On any given day across Australia, thousands of workers pile into gyms to squeeze in a quick sweat.
Similar to a peak-hour commute, lunchtime CBD visits can be ruthless: Find a free locker, fight to get on some machines and nab a quick shower.
It’s a daily routine for many that has helped gyms grow into a $2 billion industry and recently attracted the interest of Quadrant Private Equity, one of Australia’s most notable private-equity groups after its investments in APN Outdoor, Kathmandu, Burson Auto Parts, Virtus Health, Mazzucchelli's, City Farmers and Barbeques Galore.
Last year, Quadrant became the largest player in the gyms market after acquiring Fitness First, Goodlife Health Clubs and Jetts Australia. Quadrant, which has flagged a potential float of the new Fitness and Lifestyle Group on the stock exchange in coming years, says its interest was piqued due to steady earnings growth from a “proven, growing and attractive market”.
Aside from the global financial crisis when revenue contracted, the gym industry enjoyed top-line growth of roughly 6-17 per between financial year 2012 and 2016, according to IBISWorld. But conditions cooled slightly last year and IBISWorld claimed gym owners were increasingly favouring high foot traffic locations, such as CBDs and shopping centres, as part of the industry’s response to the entrance of lower-cost, 24-hour gyms in the past 10 years.
With working lives only getting busier, fitting in the gym isn’t always easy for workers - even during the mad lunch rush. Indeed, “lack of time (work commitments)” is the biggest driver of people giving up gym memberships, according to Fitness Australia, with family commitments ranked fourth after relocation and change in finances.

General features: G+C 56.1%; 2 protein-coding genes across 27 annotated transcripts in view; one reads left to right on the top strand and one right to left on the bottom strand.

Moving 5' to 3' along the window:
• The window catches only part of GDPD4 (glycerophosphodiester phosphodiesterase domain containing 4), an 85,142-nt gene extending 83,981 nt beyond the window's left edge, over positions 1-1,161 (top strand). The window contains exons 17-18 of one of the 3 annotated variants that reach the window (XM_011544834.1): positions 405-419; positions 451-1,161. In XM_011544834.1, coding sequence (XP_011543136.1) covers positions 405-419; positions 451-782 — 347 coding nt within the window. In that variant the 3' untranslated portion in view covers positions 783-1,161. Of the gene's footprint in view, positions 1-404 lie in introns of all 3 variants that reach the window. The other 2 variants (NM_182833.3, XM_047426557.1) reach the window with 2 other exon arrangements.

George Frazis, chief executive of Westpac’s Consumer Bank, says he aims for 30 minutes of exercise a day. But he’s realistic that some days 10 minutes is all that’s possible and not always at an actual gym.
“I use the stairs where possible and will often have walking meetings,” he says. “I also have an exercise bike at home so I use that when I’m reading papers for work or watching TV.”
Businesses actively encourage regular exercise and healthy living among staff, aware of the potential benefits including less absenteeism and greater engagement. Suggestions for employees to fit in a workout abound, from allocating specific time in the diary or getting up earlier.
Many companies also offer on-site gyms and/or discounted membership deals with various providers, such as Westpac’s “health and fitness” staff benefits with 15 partners, including Fitness First and Weight Watchers.
Westpac head of health, safety and wellbeing David Ninnes said staff highly valued the bank’s focus on wellbeing, both physical and mental health. Initiatives include social learning channels, assistance programs, expert advice, health checks and an annual “lifestyle and wellbeing” day off.
About 17 per cent of Australians used gyms in 2013-14, versus 12.6 per cent in 2005-06, only topped by walking as people’s most favoured exercise, according to 2015 data from the Australian Bureau of Statistics. It helped the number of gyms almost double to 4800 in the past decade according to IBISWorld - with 18-34 year olds the highest users - and sparked an employment boom of people recognised as “fitness instructors”, which includes personal trainers.